Rekosh, David M.
Professor, Microbiology, Immunology, and Cancer Biology
- PhD, Massachusetts Institute of Technology
PO Box 800734
Jordan Hall 7-88
Biochemistry, Bioinformatics and Genomics, Biophysics, Biotechnology, Cancer Biology, Epigenetics, Genetics, Immunology, Infectious Diseases/Biodefense, Microbiology, Molecular Biology, Structural Biology, Translational Science
Human Immunodeficiency; Virus Gene Expression
HIV is an important virus , not only because it is the cause of AIDS , but also because its study has led to the discovery of novel basic mechanisms that operate in eukaryotic cells. Over the past two decades , the study of HIV replication has provided insight into fundamental processes operating within the cell. Elucidating these processes provides information for the design of the next generation of anti-HIV drugs and also basic knowledge that will help us understand other disease processes unrelated to AIDS.
<em> HIV Rev <em />
The centerpiece of our HIV research is focused on the elucidation of the function of the HIV Rev protein. A primary function of this protein is to facilitate the nucleo-cytoplasmic export of mRNAs that retain complete introns. Cellular mRNAs with retained introns are usually restricted by the cell from exiting the nucleus and since many HIV mRNAs have this property , Rev is essential for HIV replication. To perform its export function , Rev binds to a specific element present in some HIV mRNAs called the Rev Response Element. This RNA-protein complex then interacts , through the leucine-rich nuclear export signal in Rev , with cellular factors such as CRM1 and Ran-GTP to facilitate mRNA export. In addition , we have recently shown that Rev promotes the translation of intron-containing RNA.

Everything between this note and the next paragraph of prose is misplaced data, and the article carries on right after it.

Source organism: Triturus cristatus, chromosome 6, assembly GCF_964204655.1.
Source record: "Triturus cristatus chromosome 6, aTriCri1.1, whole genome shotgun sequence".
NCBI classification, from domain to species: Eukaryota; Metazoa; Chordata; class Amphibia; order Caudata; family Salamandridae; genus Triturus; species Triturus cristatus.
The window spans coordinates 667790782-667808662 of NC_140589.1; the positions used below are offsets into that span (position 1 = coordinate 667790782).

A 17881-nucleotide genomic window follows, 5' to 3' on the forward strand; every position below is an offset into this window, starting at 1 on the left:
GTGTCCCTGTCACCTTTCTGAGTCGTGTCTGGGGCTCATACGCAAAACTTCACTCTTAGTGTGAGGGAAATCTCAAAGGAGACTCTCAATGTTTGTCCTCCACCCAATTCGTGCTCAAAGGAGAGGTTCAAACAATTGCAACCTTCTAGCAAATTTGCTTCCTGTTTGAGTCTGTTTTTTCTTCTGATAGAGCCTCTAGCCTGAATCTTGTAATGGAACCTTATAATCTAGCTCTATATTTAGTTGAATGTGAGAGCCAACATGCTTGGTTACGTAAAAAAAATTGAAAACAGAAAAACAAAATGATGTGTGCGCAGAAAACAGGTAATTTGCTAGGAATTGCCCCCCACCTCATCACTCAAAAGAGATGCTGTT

Many details about Rev function remain unexplored , and our recent experiments focus on some of these issues. In particular , we are studying how small variations in the sequence of Rev and the RRE can modulate HIV infection. We also are studying the basis for the efficient inhibition of HIV replication by an antisense RNA that is directed against the HIV <em>env<em /> gene region. An RNA , very similar to the one we are studying , is in clinical trials , and our recent studies show that the trafficking of this molecule through the Rev pathway is essential for it to be a potent inhibitor of HIV replication.
We are also using cell-based screening assays to identify compounds that specifically target HIV Rev function. A recent screen of 40,000 compounds has led to the identification of two small molecules that inhibit HIV replication by interfering with Rev function. These compounds provide proof of principle that the targeting of Rev by small molecules could lead to the development of a novel class of HIV therapeutics.
<em>The Emergence of Drug Resistance among non Clade B Human Immunodeficiency Viruses<em />
HIV-1 drug resistance assays have become essential parts of monitoring in antiretroviral therapy , as they are useful in designing the selection of appropriate treatment regiments for AIDS patients. The genotypic DNA sequencing method has its limitation in that the algorithms defining drug resistance have only been developed for HIV clade B non-complex mutations and they are only an indrect measure of resistance. However, direct phenotypic methods overcome this problem. Based on a lentivirus Gag-Pol packaging system, we are developing systems using a luciferase reporter gene to easily allow drug resistance to be measured in non Clade B viruses.
Using these assays , as well as genotypic sequencing methods , in collaboration with Dr. Pascal Bessong , of the University of Venda in South Africa we have been defining the prevalence of HIV resistance in the non-treated population in selected areas in Limpopo Province , a rural province in northern South Africa. We are also investigating the impact of polymorphisms on baseline resistance , resistance development and the resistance evolutionary patterns in HIV-1-C infected patients who are undergoing treatment.